For almost all of my upper elementary years into high school, I was a stereotypical latch-key kid. I would take the bus to my grandmother’s house, go into the backyard and over into the garage, where the house key would be waiting for me, tucked into a compartment in the water heater cabinet. I would let myself in, watch television, maybe get a drink, and my grandmother or grandfather would be home from work in two hours or so. My grandparents were very young, and didn’t hit retirement age until I was almost in high school.
I never had any issues or problems during those latch-key years. No person trying to rob the house or salesmen knocking on the door. Or, if there was someone purporting to be a salesman, I simply didn’t answer the door at all.
Even though he will be 10 in less than a month, my son has a fairly good head on his shoulders. I know he is definitely not the type to light something on fire just for the hell of it, or make prank phone calls. He just doesn’t have that type of temperament, and never has.
I was toying with the idea of possibly leaving him here for the hour that I am away at speech therapy, what with being so close and it admittedly being quite boring for him during the sessions.
My state has no age limit as to when a child can legally be left at home alone. It’s more of a “you can make the decision yourself, but there will be hell to pay if you make the wrong one” type of thing.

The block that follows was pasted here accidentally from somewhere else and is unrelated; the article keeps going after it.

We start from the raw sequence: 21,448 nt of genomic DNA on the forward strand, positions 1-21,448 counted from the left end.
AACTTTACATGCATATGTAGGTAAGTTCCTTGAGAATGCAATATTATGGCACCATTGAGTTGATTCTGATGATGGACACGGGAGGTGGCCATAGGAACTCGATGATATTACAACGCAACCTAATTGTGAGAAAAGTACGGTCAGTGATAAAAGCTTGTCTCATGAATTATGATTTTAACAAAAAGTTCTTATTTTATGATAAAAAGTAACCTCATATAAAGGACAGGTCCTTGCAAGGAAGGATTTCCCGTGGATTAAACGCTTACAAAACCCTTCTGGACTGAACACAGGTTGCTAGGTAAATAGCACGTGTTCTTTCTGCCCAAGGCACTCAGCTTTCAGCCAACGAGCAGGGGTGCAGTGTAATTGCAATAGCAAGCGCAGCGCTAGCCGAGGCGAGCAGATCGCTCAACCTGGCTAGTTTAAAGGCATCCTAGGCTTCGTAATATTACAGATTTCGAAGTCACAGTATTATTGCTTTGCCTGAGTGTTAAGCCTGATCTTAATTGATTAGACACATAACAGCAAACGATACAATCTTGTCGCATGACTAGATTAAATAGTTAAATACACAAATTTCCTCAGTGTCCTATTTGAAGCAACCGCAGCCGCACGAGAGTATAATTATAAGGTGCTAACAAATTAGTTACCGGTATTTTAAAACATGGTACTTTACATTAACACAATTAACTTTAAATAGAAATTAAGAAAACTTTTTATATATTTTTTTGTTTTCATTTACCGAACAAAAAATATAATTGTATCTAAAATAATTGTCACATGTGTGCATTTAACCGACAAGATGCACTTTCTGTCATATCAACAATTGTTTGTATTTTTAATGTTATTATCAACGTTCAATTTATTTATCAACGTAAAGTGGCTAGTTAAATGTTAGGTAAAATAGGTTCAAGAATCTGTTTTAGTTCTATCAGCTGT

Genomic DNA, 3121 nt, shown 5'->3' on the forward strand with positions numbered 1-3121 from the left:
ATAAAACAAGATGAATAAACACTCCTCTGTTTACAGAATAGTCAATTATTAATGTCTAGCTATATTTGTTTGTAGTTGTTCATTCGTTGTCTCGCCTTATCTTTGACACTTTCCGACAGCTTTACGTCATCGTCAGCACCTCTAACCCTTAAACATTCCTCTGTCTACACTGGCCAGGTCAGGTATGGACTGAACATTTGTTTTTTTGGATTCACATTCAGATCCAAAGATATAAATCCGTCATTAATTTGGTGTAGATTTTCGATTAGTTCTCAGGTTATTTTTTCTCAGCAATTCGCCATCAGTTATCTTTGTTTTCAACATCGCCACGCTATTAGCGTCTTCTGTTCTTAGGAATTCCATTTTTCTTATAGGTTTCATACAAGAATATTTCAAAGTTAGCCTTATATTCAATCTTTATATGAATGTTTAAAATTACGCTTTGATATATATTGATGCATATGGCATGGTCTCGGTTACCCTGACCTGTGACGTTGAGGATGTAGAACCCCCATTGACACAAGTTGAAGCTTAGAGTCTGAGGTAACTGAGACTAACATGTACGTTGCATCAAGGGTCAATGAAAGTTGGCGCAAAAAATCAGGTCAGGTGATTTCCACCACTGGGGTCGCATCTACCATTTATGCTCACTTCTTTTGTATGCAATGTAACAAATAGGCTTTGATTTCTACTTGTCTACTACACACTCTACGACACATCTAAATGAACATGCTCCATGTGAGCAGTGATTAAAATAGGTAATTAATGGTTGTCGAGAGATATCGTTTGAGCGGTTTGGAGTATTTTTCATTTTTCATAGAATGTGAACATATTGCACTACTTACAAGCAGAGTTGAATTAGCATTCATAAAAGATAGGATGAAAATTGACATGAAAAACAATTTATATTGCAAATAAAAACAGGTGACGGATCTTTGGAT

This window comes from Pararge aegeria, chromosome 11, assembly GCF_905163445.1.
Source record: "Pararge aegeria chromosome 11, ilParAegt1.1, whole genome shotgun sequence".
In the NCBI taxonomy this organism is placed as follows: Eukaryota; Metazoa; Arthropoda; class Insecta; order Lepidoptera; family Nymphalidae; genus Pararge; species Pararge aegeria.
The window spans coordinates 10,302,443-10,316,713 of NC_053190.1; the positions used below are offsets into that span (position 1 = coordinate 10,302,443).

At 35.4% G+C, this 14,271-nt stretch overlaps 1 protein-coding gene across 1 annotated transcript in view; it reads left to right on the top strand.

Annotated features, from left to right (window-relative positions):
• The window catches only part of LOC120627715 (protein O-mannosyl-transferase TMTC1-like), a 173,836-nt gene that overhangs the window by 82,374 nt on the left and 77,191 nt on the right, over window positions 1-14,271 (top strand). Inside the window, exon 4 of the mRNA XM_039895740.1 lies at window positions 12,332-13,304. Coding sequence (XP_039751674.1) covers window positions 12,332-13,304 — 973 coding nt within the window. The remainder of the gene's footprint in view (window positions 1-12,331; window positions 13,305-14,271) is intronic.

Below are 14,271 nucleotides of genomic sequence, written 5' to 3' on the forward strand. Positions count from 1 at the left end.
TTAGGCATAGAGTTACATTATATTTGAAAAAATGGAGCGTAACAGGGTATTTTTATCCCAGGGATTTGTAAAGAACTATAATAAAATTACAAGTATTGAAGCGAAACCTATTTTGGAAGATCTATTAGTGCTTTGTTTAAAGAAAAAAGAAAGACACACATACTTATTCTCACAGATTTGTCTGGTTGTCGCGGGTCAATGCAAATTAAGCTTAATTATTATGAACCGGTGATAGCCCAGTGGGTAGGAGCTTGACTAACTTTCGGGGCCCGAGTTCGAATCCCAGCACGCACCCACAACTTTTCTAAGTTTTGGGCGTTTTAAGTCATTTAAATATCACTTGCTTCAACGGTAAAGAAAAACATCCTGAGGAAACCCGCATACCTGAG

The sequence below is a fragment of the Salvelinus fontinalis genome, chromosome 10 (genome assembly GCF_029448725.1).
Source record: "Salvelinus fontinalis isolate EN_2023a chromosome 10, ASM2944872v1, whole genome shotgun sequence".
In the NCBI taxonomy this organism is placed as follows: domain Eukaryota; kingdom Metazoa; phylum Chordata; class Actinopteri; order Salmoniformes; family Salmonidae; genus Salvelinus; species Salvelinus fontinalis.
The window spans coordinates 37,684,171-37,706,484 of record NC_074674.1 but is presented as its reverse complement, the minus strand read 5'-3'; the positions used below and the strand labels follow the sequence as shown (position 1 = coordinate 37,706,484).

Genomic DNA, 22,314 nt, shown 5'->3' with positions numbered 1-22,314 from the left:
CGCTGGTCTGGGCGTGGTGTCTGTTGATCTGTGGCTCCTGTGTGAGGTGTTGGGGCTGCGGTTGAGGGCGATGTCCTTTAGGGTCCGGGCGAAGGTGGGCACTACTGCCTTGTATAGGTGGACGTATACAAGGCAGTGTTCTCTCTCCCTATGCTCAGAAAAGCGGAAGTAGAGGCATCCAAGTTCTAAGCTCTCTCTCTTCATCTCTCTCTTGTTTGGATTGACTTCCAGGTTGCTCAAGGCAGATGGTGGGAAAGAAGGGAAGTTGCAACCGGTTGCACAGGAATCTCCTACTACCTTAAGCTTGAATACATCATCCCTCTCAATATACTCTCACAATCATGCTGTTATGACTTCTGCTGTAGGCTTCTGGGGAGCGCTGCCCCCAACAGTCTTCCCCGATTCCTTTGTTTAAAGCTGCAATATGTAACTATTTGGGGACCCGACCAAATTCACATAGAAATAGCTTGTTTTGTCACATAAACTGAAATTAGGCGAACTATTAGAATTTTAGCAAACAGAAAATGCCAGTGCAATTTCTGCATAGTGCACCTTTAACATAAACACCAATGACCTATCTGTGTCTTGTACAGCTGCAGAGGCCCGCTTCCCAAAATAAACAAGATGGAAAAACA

At what age, if ever, did your parents leave you home alone?]]>
My son recently spent some time with some relatives and slept over for a few days.
Over the course of those few days, I couldn’t help but notice how clean my kitchen was.
You see, I don’t make my son most of his meals or snacks during the day, I want him to learn how to make his own meals. Most of the time he will just boil some pasta and have some spaghetti, or will make himself a sandwich, or oatmeal, or something of that nature. Nine year olds are not usually known for their demand for culinary artistry.
Besides, I figure he will thank me when he is living on his own and not having to subsist solely on Cup o’Noodle.
But a fact that has always hovered in the back of my mind came to light when I realized that my kitchen counter could indeed make it through the day without being littered with bread crumbs or spilled tomato sauce or smudged butter. Not to mention the floor immediately below the main preparation area. Practically sparkling! Not a spilled oat in sight!
He came back today and even though I missed him, I did not miss the time I spend cleaning up after his, ah, kitchen adventures. I mean, I have to call it an adventure, because mere cooking does not somehow propel pasta in a five foot radius from the counter.
But I suppose that is the price I have to pay if I want him to take over all of the dinner-making one day.]]>
Now I’m bringing a professional basketball player into the ring.
Today I’ve got a fairly hot Hollywood property, what with being in Thor and Snow White and the Huntsman, to name just a few.